Finance expert Tim Wong answers a reader’s question on whether it’s too late to fix their mortgage rate.
Question: I’ve been thinking about fixing my loan but never got around to it. I’ve also read there might be a couple more rate cuts in the next six months or so. Do you think it’s still worth fixing my loan? What are the risks and advantages of fixing now? What do I need to consider before fixing my loan? I’m not too worried about repayments, but some savings would be nice.
Answer: Rates are now at their lowest point in recent memory, so it’s certainly a prime time to take advantage of lower repayments and lock in some certainty over the fixed term.
Some of the major lenders’ fixed rates have fallen by as much as 3–3.5% in the past five years to their current levels (noting some lenders may also offer further discounts on their rates). However, it is difficult to predict if rates will fall any further – so what to do?
Your decision should be based on your specific circumstances and how they might change during the proposed fixed-rate period.
But even if you believe rates have bottomed out and the time is right to fix your rate, there are still some additional factors to consider.
The main drawback with fixed rates is they’re often less flexible and may restrict you from restructuring your finances during the fixed-rate term. So if your circumstances change, your loan may not, which could make it difficult if you need to sell your property or relocate.
Additionally, if you’re an investor, you could lose a lot of loan flexibility if you fix the whole loan, limiting your options should you wish to refinance to another product or lender. To enjoy the best of both worlds, many people fix a portion of their loan and leave the rest variable to provide the required flexibility, as most lenders do not provide offset facilities for fixed loans.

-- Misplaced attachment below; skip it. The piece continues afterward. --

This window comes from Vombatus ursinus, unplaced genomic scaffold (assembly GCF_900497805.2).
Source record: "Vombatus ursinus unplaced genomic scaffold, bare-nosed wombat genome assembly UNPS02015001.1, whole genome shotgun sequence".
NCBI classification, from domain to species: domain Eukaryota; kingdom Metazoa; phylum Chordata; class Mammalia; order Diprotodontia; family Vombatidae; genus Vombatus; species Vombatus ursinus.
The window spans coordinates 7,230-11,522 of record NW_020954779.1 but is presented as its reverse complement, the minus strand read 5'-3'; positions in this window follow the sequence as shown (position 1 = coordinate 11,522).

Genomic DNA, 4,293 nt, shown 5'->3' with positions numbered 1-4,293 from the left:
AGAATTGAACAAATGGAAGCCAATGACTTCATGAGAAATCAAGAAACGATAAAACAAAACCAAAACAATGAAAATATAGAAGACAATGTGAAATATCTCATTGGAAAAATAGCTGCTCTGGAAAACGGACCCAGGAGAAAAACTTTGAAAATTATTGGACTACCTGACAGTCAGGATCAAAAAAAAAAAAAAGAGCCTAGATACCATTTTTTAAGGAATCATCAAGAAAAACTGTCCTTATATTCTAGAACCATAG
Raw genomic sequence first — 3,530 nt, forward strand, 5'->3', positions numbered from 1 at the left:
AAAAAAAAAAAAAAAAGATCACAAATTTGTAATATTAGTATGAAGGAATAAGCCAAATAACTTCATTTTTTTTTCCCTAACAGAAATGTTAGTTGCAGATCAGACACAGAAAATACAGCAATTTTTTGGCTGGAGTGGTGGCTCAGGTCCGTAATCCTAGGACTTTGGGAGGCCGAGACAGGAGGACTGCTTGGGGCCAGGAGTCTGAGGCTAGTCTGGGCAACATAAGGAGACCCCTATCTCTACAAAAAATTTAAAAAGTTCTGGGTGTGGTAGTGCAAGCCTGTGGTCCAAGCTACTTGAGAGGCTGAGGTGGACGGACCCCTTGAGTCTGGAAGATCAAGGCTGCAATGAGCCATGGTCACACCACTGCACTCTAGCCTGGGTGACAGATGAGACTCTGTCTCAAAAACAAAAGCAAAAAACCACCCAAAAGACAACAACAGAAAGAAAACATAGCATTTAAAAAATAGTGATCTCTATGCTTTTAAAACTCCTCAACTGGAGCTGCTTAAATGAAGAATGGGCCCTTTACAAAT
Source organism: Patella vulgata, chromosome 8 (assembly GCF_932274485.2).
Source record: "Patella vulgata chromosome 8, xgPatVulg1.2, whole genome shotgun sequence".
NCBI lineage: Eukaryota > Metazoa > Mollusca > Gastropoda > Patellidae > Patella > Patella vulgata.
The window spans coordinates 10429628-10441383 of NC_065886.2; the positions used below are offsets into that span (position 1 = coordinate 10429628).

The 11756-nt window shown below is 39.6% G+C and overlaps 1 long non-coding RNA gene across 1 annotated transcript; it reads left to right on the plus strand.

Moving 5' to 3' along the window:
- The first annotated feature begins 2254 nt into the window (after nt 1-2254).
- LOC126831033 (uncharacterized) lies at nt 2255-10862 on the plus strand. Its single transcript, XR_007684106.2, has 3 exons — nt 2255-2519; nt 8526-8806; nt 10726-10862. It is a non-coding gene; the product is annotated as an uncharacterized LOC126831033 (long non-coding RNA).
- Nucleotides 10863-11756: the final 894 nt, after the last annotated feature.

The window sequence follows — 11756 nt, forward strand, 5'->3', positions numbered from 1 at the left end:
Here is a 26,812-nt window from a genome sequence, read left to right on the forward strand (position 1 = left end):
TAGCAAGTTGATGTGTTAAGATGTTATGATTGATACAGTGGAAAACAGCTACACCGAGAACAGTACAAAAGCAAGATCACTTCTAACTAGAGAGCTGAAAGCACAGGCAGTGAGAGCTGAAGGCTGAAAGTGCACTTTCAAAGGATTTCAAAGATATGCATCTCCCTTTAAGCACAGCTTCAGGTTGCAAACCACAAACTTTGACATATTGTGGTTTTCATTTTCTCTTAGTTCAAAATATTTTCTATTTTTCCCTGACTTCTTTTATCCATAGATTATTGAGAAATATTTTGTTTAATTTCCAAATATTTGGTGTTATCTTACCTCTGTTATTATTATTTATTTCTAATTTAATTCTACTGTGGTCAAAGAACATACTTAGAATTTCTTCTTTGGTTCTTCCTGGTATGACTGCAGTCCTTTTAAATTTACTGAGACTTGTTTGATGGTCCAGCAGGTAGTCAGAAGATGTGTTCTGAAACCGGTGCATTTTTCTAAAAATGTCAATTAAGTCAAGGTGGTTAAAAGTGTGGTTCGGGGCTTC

If you have already decided to fix your whole loan, there are some things you should be aware of. Some lenders permit some extra repayments to be made on their fixed-rate loans, but you’ll be prevented from paying the loan out entirely without having to pay a break cost.
You should also enquire about the comparison rate, as the actual rate can vary between lenders.
Many lenders offer a ‘rate lock’ option, which guarantees for a period of time (the rate lock period) that the rate at application will be the same at settlement, even if rates have risen in the meantime. If your loan doesn’t settle within the rate lock period, you lose the benefit.
The rate lock fee may be a flat fee or a percentage of the loan amount. Weigh up whether the fee is worth paying if the cost of extra repayments could be less, even if rates do go up. Generally, repayments will be less affected over shorter fixed terms and at lower amounts. If the rate lock fee is charged up front, you will need to have it ready. Some rate lock fees are non-refundable, even if your loan application is declined or you withdraw it.
Before entering into a rate lock agreement, find out what rate applies should there be a rate decrease before settlement. You may still get the higher rate that you are locked into.
Here’s one last thing to consider: a fixed-rate loan isn’t all about setting and forgetting.
Your lender should notify you when your fixed-rate term is due to expire. Usually they will let you know your options: to either choose a new fixed-rate term or renegotiate your loan to another rate or type. However, if you fail to provide new instructions and do nothing, it’s most likely your loan will automatically roll over to the prevailing standard variable rate, which may be considerably higher than you could otherwise get. You’ll need to remain on top of things when your fixed rate is about to expire.
We see it as a good time to consider fixing. We can’t predict whether rates will go any lower, but we feel there is less of a downside risk in fixing at the current lower rates than at the higher historical rates.
Remember, everyone is different, so weigh up the pros and cons of fixed versus variable as they apply to you, and don’t base your decision solely on the rate.
Disclaimer: The views provided are of a general nature and should be considered as general information only. This is not financial advice and it is not to be acted upon without advice from a qualified professional who understands your personal circumstances.
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